Graeme Smith does not believe his SA team choked their way out of the 2011 World Cup, but he feels other versions of the side have lost the plot at the tournament.
“I cannot deny that [SA] have exited the . . . World Cup in bizarre circumstances – Sydney 1992, Birmingham 1999 and Durban 2003 – but they have also been outplayed on the day in others, Karachi 1996, St Lucia 2007 and Dhaka 2011,” Smith wrote in a column published on the International Cricket Council’s website.
“At each of these . . . World Cups, [SA] showed good form during the event. However, I cannot categorically say that we were without doubt the best team or would absolutely have gone on to win any of the tournaments if we had got through our knockout game.
“We can only surmise as to what would have been.”
In the 2011 quarterfinals, SA limited New Zealand to 221-8. After 24 overs of their reply, Smith’s team had reached 108-2, which meant they needed another 114 runs at the moderate run rate of 4.39 against a middling attack on a slow but sound pitch.
Jacques Kallis and AB de Villiers were at the crease with frontline batsmen JP Duminy and Faf du Plessis to come, and Johan Botha and Robin Peterson in reserve. But SA lost eight wickets for 64 runs and with it the match.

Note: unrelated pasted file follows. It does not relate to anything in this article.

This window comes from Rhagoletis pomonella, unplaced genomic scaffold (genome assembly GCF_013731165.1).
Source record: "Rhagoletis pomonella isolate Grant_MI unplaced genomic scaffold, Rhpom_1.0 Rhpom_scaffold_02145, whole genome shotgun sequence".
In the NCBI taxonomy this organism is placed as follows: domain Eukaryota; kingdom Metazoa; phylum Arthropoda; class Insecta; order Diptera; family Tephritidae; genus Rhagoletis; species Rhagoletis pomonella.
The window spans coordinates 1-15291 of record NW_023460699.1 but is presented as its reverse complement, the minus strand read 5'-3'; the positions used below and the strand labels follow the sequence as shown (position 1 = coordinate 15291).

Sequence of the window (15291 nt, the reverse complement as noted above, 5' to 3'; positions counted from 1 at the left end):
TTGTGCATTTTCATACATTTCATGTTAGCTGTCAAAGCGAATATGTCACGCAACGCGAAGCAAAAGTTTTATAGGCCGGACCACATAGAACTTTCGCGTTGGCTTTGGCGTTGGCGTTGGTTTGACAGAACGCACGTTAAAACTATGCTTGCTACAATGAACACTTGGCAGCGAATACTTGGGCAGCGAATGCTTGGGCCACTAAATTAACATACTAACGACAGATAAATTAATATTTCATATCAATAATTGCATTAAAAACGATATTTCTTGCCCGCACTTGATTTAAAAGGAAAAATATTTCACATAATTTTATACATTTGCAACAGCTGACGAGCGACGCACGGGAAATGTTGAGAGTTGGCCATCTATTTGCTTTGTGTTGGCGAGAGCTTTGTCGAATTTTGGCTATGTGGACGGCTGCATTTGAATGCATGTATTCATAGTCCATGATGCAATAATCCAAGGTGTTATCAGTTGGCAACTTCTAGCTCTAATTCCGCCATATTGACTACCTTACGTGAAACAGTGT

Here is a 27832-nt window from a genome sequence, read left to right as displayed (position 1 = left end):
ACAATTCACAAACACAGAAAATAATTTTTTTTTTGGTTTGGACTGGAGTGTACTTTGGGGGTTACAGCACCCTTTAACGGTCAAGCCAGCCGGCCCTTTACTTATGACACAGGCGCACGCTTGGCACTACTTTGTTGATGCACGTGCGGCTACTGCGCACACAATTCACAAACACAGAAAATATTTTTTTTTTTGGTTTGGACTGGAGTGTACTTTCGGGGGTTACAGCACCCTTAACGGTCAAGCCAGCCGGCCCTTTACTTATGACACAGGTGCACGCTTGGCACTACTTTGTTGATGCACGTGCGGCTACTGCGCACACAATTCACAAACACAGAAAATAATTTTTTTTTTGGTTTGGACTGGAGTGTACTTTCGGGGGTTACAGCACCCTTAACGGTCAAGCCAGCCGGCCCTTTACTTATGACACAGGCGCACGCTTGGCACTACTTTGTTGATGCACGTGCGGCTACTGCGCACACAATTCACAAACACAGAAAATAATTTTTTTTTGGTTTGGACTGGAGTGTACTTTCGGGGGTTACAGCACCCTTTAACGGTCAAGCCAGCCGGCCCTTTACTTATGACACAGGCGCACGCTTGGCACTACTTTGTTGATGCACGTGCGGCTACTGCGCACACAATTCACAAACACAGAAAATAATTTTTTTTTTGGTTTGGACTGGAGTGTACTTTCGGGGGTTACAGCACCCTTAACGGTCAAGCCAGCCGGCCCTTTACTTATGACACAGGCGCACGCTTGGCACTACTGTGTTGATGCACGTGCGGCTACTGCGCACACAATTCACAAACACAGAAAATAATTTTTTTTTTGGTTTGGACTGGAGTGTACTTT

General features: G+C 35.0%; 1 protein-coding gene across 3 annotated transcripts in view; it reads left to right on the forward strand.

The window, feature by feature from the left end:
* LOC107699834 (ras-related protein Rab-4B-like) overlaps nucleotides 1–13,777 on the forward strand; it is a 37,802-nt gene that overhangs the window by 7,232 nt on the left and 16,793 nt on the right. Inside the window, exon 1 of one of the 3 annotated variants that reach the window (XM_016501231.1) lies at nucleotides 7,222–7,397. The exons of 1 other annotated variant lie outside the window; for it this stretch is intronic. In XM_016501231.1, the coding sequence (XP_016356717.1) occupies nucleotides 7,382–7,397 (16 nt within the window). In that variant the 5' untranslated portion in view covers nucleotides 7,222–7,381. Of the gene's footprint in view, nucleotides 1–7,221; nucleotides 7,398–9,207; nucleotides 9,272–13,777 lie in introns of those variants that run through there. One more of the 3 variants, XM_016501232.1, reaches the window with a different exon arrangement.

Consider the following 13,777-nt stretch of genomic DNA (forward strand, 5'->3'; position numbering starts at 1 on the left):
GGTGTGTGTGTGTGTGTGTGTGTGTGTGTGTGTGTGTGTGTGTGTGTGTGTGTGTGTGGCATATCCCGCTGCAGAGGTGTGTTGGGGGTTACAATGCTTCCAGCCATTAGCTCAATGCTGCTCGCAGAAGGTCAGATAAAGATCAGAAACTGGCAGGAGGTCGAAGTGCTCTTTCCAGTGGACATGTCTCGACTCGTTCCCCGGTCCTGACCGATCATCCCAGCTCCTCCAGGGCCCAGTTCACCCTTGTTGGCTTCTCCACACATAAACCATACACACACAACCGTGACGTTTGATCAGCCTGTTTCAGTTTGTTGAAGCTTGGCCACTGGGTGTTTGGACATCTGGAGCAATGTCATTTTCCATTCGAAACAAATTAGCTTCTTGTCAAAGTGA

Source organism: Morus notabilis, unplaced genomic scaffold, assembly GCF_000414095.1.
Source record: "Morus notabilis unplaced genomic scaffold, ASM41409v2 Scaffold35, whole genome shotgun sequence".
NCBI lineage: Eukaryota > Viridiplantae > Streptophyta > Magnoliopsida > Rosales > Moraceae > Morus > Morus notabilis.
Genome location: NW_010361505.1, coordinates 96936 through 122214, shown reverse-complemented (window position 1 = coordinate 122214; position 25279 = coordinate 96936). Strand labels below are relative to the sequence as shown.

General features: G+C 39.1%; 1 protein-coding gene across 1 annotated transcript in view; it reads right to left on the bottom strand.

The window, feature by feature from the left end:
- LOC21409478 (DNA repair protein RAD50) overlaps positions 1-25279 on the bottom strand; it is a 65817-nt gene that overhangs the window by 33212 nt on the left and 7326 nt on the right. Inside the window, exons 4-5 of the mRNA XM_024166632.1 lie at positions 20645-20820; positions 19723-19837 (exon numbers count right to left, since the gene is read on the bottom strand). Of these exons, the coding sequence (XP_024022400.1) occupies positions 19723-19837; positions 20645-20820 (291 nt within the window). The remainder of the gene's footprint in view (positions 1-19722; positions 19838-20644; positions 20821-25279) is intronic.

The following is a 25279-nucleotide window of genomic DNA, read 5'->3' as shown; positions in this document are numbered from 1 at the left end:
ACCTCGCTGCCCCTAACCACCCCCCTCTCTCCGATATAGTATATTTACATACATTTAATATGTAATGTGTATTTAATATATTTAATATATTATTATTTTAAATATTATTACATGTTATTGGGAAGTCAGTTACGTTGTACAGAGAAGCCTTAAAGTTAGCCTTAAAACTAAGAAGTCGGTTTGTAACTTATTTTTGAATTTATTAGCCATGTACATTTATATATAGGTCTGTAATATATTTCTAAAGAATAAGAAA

A shattered Smith arrived at the post-match press conference pale and hesitant, and without answers for what had gone wrong. Neither had anyone else, except the reporter who told him “this was not a choke – it’s a joke”.
Former SA coach Eric Simons, who presided over SA’s first-round failure in the 2003 World Cup, gave Smith the benefit of the doubt.
“From a distance, it looked like a choke,” Simons said yesterday. “But perhaps for those closer to the action, who knew the conditions better and had to play against that attack on that pitch, it wasn’t.”
Simons was more certain about the nature of choking: “It can take hold in any dressing room. As a coach, you can feel it happening. You go from being in a place of confidence to being in a place of silence. The air gets thick and no one seems able to breathe.”
Lance Klusener did not know that feeling when SA crashed out of the 1999 World Cup, but only because he was involved in the run-out that sealed a tie in the semifinal against Australia at Edgbaston. In that dark moment, was the field a better place to be than the dressing room?
“Damn right it was,” Klusener said yesterday. “But where were the batsmen that day?”
Jacques Kallis was the only SA player to reach 50. When he was dismissed, 39 runs were required from 31 balls.
Klusener hit the first two deliveries of the last over for four to tie the scores. That left SA four balls with which to tip the scales. But, two of them later, Allan Donald was run out and the choke of all of SA’s chokes was complete.
What did Klusener make of Smith’s assertion that the 2011 debacle did not belong in the same category? “Maybe he’s saying that because he was involved, but if you lose 8-64 some of the blame has to go to the batsmen,” Klusener said.
SA now have another chance to rid themselves of the chokers slur, at this year’s World Cup.
– Telford Vice
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